The U.S. Department of Transportation is planning to release several new airline passenger regulations today. It is being reported the new rules will make all fees more transparent up-front, enhance denied boarding compensation, refund some baggage fees, and add a 4-hour tarmac delay rule for internationally arriving flights to the U.S. The full regulations have yet to become available on the DOT website as of this posting, but will go into effect in August 2011.
On the fee front, the new regulations will require airlines to disclose all fees prior to the point you purchase a ticket, including taxes, baggage handling, food pricing, and “even blankets” according to the video portion from the link above. The baggage fees are a hot topic with everyone today, and Ray LaHood, the U.S. Secretary of Transportation is promising refunds for lost baggage. The terms of what qualifies as “lost” have yet to be published, so I’ll hold my opinion until I see what the actual rule will become.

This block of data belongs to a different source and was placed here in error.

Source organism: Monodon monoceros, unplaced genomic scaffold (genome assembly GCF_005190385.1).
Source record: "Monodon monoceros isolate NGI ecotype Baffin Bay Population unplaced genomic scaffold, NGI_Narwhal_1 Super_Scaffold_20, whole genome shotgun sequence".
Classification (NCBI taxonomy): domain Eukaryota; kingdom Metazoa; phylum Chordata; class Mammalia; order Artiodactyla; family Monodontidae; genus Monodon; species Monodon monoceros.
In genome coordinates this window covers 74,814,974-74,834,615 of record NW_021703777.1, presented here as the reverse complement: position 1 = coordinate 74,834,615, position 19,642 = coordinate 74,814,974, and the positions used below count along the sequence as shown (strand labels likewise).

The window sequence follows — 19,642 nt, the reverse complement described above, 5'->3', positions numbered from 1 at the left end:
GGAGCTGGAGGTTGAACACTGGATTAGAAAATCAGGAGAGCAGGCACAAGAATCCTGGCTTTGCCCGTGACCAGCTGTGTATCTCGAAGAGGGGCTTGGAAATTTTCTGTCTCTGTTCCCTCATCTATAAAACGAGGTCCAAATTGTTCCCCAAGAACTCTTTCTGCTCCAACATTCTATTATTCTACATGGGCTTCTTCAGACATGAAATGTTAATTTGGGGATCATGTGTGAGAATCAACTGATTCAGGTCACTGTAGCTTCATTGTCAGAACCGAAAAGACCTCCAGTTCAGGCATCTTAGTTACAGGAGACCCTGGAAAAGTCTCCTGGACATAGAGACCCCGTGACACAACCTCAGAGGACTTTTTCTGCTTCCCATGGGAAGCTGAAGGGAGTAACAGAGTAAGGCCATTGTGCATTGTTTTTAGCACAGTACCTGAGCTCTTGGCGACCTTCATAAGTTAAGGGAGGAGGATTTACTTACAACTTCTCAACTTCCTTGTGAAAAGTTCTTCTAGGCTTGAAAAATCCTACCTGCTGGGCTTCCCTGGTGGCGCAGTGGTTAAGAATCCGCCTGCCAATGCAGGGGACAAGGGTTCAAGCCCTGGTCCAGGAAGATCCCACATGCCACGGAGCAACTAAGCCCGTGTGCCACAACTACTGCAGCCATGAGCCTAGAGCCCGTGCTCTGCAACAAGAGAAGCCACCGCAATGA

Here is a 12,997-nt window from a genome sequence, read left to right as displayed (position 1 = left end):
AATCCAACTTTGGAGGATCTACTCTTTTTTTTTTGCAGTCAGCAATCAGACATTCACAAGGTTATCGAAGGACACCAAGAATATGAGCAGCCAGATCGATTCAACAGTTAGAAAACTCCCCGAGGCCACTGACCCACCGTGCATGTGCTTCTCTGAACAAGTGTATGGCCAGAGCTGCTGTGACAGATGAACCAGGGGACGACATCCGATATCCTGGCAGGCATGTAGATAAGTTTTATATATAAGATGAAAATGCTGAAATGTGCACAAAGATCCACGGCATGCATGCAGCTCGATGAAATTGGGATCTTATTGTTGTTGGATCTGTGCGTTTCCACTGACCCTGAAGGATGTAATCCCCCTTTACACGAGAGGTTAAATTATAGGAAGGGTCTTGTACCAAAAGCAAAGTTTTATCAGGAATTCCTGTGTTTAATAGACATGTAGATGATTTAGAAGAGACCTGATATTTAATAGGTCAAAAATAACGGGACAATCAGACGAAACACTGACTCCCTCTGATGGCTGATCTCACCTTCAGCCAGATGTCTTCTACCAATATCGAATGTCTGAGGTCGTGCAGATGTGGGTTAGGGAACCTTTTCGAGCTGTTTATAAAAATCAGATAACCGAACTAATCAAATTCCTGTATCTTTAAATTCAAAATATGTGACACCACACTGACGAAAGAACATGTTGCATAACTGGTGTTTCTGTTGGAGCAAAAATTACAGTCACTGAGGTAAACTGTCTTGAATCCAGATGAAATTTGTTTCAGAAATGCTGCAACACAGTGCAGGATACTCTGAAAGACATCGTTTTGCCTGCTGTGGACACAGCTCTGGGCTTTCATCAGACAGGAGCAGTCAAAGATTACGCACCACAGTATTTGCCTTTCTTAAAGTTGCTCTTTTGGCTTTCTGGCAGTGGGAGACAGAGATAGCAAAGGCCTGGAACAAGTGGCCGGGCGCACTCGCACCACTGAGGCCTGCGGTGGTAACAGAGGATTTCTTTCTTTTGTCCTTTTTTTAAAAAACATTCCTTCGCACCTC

On the denied boarding front, it is important to remember they are speaking of involuntary denied boarding, where the airline is unable to solicit enough volunteers to give up their seats & then must remove unwilling passengers due to oversales. Those rules are being enhanced to provide 2 times the value of your one-way ticket price up to $650 if you don’t make it to your destination within 2 hours, and 4 times the value up to $1,300 for longer delays. This has nothing to do with the initial offers you hear for volunteering your seat, where United Airlines currently offers $400 in travel credits, and Delta Air Lines has gone to a bidding system.
Last year’s 3-hour limit to how long a domestic U.S. flight can sit on the tarmac without allowing passenger to disembark is being expanded to international flights touching down on U.S. soil. Here, airlines will have to allow passengers off after 4-hours on the ground, or else pay fines in the neighborhood of $27,500 per passenger on the plane.
I’ll be sure to update my thoughts on the rules once they are released officially. While flying still isn’t a pleasant experience for many, it is nice to see our government making some authoritative steps in the right direction to ease some of the headaches.